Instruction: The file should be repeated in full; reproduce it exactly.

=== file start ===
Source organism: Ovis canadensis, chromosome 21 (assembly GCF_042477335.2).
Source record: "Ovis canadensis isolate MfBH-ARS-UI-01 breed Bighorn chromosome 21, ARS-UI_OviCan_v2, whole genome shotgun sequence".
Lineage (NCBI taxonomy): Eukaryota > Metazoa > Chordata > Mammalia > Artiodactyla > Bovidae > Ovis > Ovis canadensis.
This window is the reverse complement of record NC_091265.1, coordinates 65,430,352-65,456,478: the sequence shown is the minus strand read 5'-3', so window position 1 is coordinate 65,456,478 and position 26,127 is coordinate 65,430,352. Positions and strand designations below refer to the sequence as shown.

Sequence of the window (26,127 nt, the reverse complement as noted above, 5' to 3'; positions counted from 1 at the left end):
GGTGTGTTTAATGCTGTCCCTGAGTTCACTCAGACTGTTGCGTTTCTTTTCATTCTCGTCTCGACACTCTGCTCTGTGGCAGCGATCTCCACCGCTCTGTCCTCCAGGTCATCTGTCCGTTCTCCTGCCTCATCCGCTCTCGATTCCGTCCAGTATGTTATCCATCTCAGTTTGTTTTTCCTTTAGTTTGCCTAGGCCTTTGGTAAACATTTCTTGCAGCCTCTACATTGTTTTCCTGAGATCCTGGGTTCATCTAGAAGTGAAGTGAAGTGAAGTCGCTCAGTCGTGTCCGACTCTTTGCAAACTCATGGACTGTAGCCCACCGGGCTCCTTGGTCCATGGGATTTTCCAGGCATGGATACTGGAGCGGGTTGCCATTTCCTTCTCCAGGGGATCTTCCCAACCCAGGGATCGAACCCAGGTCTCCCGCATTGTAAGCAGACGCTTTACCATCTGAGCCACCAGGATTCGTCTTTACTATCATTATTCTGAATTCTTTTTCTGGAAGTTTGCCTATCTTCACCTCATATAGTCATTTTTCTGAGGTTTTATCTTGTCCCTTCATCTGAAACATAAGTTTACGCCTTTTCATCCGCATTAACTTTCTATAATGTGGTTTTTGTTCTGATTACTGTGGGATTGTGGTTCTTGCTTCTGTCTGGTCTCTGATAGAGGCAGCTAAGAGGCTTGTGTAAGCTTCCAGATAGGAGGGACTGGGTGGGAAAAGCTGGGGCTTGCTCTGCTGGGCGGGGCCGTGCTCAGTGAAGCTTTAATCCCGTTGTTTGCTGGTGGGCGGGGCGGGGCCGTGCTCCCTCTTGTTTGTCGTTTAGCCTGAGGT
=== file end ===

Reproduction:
Source organism: Ovis canadensis, chromosome 21 (assembly GCF_042477335.2).
Source record: "Ovis canadensis isolate MfBH-ARS-UI-01 breed Bighorn chromosome 21, ARS-UI_OviCan_v2, whole genome shotgun sequence".
Lineage (NCBI taxonomy): Eukaryota > Metazoa > Chordata > Mammalia > Artiodactyla > Bovidae > Ovis > Ovis canadensis.
This window is the reverse complement of record NC_091265.1, coordinates 65,430,352-65,456,478: the sequence shown is the minus strand read 5'-3', so window position 1 is coordinate 65,456,478 and position 26,127 is coordinate 65,430,352. Positions and strand designations below refer to the sequence as shown.

Sequence of the window (26,127 nt, the reverse complement as noted above, 5' to 3'; positions counted from 1 at the left end):
GGTGTGTTTAATGCTGTCCCTGAGTTCACTCAGACTGTTGCGTTTCTTTTCATTCTCGTCTCGACACTCTGCTCTGTGGCAGCGATCTCCACCGCTCTGTCCTCCAGGTCATCTGTCCGTTCTCCTGCCTCATCCGCTCTCGATTCCGTCCAGTATGTTATCCATCTCAGTTTGTTTTTCCTTTAGTTTGCCTAGGCCTTTGGTAAACATTTCTTGCAGCCTCTACATTGTTTTCCTGAGATCCTGGGTTCATCTAGAAGTGAAGTGAAGTGAAGTCGCTCAGTCGTGTCCGACTCTTTGCAAACTCATGGACTGTAGCCCACCGGGCTCCTTGGTCCATGGGATTTTCCAGGCATGGATACTGGAGCGGGTTGCCATTTCCTTCTCCAGGGGATCTTCCCAACCCAGGGATCGAACCCAGGTCTCCCGCATTGTAAGCAGACGCTTTACCATCTGAGCCACCAGGATTCGTCTTTACTATCATTATTCTGAATTCTTTTTCTGGAAGTTTGCCTATCTTCACCTCATATAGTCATTTTTCTGAGGTTTTATCTTGTCCCTTCATCTGAAACATAAGTTTACGCCTTTTCATCCGCATTAACTTTCTATAATGTGGTTTTTGTTCTGATTACTGTGGGATTGTGGTTCTTGCTTCTGTCTGGTCTCTGATAGAGGCAGCTAAGAGGCTTGTGTAAGCTTCCAGATAGGAGGGACTGGGTGGGAAAAGCTGGGGCTTGCTCTGCTGGGCGGGGCCGTGCTCAGTGAAGCTTTAATCCCGTTGTTTGCTGGTGGGCGGGGCGGGGCCGTGCTCCCTCTTGTTTGTCGTTTAGCCTGAGGT